• Enactment of Benami Transactions (Prohibition) Amendment Act 2016′ which empowers the government to confiscate benami propertiesassets (without any compensation) held in the name of another person or under a fictitious name. The act has a provision for imprisonment up to seven years. As per Department of Revenue, more than 245 benami transactions have already been identified and provisional attachments of properties worth Rs.55 crore have been made in 124 cases.
  • ED registered 519 cases and conducted 396 searches leading to arrests in 79 cases and attachment of properties worth Rs.14,933 crore.
  • 64,275 declarants made disclosures of Rs 65,250 crores under the Income Declaration Scheme (IDS), 2016 which provided a chance to domestic black money holders to come clean.
  • The Pradhan Mantri Garib Kalyan Yojana (PMGKY) notified along with other provisions of Taxation Laws (Second Amendment) Act, 2016 came into effect from 17 December 2016.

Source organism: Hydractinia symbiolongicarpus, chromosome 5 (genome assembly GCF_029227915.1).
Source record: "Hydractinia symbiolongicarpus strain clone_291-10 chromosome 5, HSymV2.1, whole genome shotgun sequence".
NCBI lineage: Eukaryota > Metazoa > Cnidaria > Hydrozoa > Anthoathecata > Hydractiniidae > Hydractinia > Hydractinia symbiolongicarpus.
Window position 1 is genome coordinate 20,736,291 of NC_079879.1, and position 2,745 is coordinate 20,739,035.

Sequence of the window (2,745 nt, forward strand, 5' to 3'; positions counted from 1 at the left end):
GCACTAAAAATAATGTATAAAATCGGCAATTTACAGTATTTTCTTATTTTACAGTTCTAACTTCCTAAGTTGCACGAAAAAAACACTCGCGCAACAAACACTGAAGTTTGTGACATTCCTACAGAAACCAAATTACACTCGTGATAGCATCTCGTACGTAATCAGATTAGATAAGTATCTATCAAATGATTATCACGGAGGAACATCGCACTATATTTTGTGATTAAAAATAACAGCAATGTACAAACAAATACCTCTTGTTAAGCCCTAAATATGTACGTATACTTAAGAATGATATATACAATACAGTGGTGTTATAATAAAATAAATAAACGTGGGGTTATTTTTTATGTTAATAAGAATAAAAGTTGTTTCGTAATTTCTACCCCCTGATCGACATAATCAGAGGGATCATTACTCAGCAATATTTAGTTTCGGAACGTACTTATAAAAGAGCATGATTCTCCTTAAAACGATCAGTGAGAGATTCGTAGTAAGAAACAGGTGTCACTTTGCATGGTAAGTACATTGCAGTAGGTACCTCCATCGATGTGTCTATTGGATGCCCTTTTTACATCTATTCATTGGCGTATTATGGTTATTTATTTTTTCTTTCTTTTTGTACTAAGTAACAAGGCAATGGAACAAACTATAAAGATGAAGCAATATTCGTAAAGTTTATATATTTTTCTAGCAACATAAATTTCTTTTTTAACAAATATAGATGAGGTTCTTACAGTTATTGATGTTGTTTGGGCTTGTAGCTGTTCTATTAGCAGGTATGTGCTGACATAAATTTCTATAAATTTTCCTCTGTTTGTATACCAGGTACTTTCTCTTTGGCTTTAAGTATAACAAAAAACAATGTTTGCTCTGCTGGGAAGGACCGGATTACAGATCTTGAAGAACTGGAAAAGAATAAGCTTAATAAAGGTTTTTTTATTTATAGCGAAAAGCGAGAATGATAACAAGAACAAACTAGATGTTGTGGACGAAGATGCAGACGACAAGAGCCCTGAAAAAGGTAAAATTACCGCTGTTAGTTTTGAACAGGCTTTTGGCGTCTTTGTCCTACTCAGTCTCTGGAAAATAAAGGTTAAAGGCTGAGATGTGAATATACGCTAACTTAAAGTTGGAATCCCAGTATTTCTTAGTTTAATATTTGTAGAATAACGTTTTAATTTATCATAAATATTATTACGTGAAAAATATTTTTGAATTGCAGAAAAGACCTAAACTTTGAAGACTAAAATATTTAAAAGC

• It will remain open until March 31, 2017. PMGKY is Union Government’s second income disclosure scheme (IDS) to allow tax evaders to come clean with unaccounted wealth. It provides for 50 per cent tax and surcharge on declarations of unaccounted cash deposited in banks.
Budget 2017· 18 – ‘Transform, Energise and Clean India’ :
  • Taking forward the crusade against black money they Finance Minster proposed the following major reforms:
  • Cash expenditure upto Rs 10,000/-only is allowed as deduction to businesses.
  • Charitable trusts can receive cash donations up to Rs 2,000 only from a single source.
  • Restricting cash expense to Rs 2 lakhs only for a single transaction and in case of violation a penalty of equal amount would be levied.
  • Primary Agriculture Credit Societies which are susceptible to misuse by parking black money, are to be computerized and integrated with the Core Banking System of District Central Cooperative Banks.